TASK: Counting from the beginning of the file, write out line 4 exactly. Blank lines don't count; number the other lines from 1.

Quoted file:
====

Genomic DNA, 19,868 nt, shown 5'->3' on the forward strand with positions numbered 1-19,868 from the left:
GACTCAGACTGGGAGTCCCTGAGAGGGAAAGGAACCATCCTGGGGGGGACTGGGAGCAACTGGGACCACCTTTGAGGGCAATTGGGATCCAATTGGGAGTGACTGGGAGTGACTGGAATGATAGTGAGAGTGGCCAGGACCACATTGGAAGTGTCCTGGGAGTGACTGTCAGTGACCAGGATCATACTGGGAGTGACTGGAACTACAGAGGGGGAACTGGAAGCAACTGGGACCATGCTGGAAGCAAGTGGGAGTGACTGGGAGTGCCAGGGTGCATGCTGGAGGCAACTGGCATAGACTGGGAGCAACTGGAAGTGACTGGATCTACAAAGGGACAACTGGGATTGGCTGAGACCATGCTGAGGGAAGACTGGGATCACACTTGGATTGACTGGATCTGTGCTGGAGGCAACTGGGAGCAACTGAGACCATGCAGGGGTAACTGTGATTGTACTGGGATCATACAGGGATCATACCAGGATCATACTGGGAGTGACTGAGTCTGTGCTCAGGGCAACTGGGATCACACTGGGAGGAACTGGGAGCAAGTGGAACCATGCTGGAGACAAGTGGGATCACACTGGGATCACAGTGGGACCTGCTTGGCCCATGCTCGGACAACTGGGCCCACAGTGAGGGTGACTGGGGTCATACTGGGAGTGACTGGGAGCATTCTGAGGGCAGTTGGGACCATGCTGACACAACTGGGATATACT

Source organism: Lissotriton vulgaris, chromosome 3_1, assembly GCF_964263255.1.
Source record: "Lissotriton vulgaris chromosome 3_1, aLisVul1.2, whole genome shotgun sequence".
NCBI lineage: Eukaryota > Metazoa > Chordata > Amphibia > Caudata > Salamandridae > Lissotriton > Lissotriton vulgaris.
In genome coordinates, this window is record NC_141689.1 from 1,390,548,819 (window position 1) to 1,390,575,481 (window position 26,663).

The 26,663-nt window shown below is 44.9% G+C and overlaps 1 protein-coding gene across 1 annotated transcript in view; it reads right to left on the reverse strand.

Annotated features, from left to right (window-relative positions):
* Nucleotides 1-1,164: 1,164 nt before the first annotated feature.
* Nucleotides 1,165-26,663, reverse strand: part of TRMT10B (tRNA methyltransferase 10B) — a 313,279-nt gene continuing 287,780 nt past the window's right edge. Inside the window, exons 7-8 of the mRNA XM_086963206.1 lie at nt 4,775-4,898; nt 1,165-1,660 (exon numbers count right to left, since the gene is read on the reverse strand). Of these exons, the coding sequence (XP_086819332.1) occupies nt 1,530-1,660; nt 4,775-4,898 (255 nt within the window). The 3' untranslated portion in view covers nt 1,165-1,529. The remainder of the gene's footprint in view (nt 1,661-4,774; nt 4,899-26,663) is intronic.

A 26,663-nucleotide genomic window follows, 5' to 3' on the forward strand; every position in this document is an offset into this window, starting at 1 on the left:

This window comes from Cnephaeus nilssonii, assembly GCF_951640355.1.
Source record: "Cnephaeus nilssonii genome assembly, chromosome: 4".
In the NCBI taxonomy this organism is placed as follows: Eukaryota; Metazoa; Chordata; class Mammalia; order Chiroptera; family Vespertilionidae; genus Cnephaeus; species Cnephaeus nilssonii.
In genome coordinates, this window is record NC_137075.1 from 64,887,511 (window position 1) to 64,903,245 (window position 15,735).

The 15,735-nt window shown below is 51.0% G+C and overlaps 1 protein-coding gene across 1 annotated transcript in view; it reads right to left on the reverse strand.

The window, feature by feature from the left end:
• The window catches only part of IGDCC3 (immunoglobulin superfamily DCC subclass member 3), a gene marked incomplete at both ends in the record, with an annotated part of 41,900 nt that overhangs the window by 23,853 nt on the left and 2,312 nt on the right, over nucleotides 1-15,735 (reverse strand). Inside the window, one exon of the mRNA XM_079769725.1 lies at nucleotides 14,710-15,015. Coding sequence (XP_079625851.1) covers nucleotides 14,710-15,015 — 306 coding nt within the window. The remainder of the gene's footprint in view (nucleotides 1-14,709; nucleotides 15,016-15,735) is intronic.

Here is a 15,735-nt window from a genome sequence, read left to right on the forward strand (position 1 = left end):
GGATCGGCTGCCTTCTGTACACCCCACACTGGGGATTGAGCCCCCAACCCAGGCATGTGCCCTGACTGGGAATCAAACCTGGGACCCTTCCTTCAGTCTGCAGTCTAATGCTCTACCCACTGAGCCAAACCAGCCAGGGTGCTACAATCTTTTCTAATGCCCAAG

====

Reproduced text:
Source record: "Lissotriton vulgaris chromosome 3_1, aLisVul1.2, whole genome shotgun sequence".